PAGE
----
7 other things we should consider building in front of Euston station for no particularly good reason

By Ed Jefferson

Minister of State for Transport John Hayes made a speech yesterday calling for more “beauty in transport”, by which he means that train stations him and Prince Charles like are good, and that train stations him and Prince Charles do not like are bad. In summary: boo to brutalism, cheers to classicism (and the Boris Bus, for some reason). In the speech’s conclusion, he calls for a totemic step, a statement of his intent: the restoration of the Doric Arch at Euston.

The arch was part of the original set of Victorian buildings that comprised Euston, which were all demolished in the 1960s because the station was no longer large enough for purpose. Serving no particular function other than loudly indicating here is our splendid Victorian railway station, vigorous attempts to save the arch failed and it was unceremoniously smashed up and dumped in the River Lea. Although widely regarded as a crime against architecture, this was not the universal view: Harold Macmillan, the Tory Prime Minister who oversaw the destruction, offered the typically pithy assessment that, “An obsession with such buildings will drain our national vitality”. Sick burn, HM.

A magnificent view of the Euston Arch from Euston Road in 1962. Or it would have been if the Arch wasn’t behind that hotel. Iconic. Image: Geograph/Ben Brooksbank.


Hayes is backing the efforts of the Euston Arch Trust to restore the arch to its rightful place or, at least, within a hundred yards of it: plans call it for it to face onto Euston Road, as the section of Drummond Street it previously stood on had the current station forecourt built on top of it, and you’d have to move the artisanal hot dog stand. But they can use quite a lot of the original stone as someone went back and fished it out of the river. It’ll certainly give the drinkers in the bars next door something to look at.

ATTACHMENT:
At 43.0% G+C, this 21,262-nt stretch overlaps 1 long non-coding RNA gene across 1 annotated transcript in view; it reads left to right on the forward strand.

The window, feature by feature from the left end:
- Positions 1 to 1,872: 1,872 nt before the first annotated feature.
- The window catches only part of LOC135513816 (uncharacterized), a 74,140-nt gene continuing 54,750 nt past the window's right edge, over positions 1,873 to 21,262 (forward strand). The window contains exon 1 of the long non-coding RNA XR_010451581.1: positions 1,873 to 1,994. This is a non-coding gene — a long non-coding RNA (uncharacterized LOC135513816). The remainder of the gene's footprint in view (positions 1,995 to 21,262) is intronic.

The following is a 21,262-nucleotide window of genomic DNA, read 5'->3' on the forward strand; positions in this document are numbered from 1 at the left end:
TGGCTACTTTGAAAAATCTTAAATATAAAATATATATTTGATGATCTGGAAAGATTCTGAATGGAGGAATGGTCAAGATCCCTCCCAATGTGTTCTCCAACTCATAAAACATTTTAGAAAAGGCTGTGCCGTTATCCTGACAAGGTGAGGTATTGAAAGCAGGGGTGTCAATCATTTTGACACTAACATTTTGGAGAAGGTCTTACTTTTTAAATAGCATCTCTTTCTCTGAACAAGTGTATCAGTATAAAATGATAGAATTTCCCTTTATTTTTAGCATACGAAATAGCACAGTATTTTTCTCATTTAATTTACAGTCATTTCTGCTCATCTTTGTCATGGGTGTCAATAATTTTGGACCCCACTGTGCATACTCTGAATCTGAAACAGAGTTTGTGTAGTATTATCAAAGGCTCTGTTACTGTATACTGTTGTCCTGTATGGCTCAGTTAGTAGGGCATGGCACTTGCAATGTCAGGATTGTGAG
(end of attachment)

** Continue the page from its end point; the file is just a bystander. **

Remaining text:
All of which is absolutely super if you, like John Hayes, think 70-foot tall doric arches are absolutely smashing. But if we’re going to build something faintly ludicrous and essentially pointless in front of Euston station, let’s consider all the options first.

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We could also build:

A giant toilet

Image: Geograph/Oliver Dixon/CityMetric


This would help rectify London’s terrible public toilet provision AND save patrons of the Euston and Cider Tap bars from having to climb the alarming narrow spiral staircases for a wee.


A huge jar of Shippam’s Fish Paste

Image: Geograph/Oliver Dixon/CityMetric.

Things from the past are brilliant, after all, so let’s celebrate Britain’s culinary heritage with a vast glass jar of horrible meat paste from the days of rationing.


A miniature version of St Pancras station

Image: Geograph/Oliver Dixon/CityMetric.
People seem to love St Pancras station’s Grade I listed frontage, so let’s just build another, smaller one down the road.

A huge Sonic The Hedgehog pog

Image: Geograph/Oliver Dixon/CityMetric.

Only ‘90s kids remember it, but everyone will be awestruck by its audacious use of the classic ‘circle’ shape.


The McDonald’s Golden Arches

Image: Geograph/Oliver Dixon/CityMetric.

What better way to raise money for transport infrastructure than a sponsored Euston Arch for the 21st century. Everyone would be lovin’ it!


A statue of that gorilla that escaped from London Zoo and drank 5 litres of undiluted blackcurrant squash

Image: Geograph/Oliver Dixon/CityMetric.

Truly, a fitting London hero to welcome all our visitors from the north.


An invisible Doric Arch made of special air

Image: Geograph/Oliver Dixon.

The cheapest option by far: use a newly-invented kind of air to build an invisible replica of the arch. No-one will be able to see or touch it, but if Minister of State for Transport John Hayes asks it is absolutely, definitely there.


This article is from the CityMetric archive: some formatting and images may not be present.
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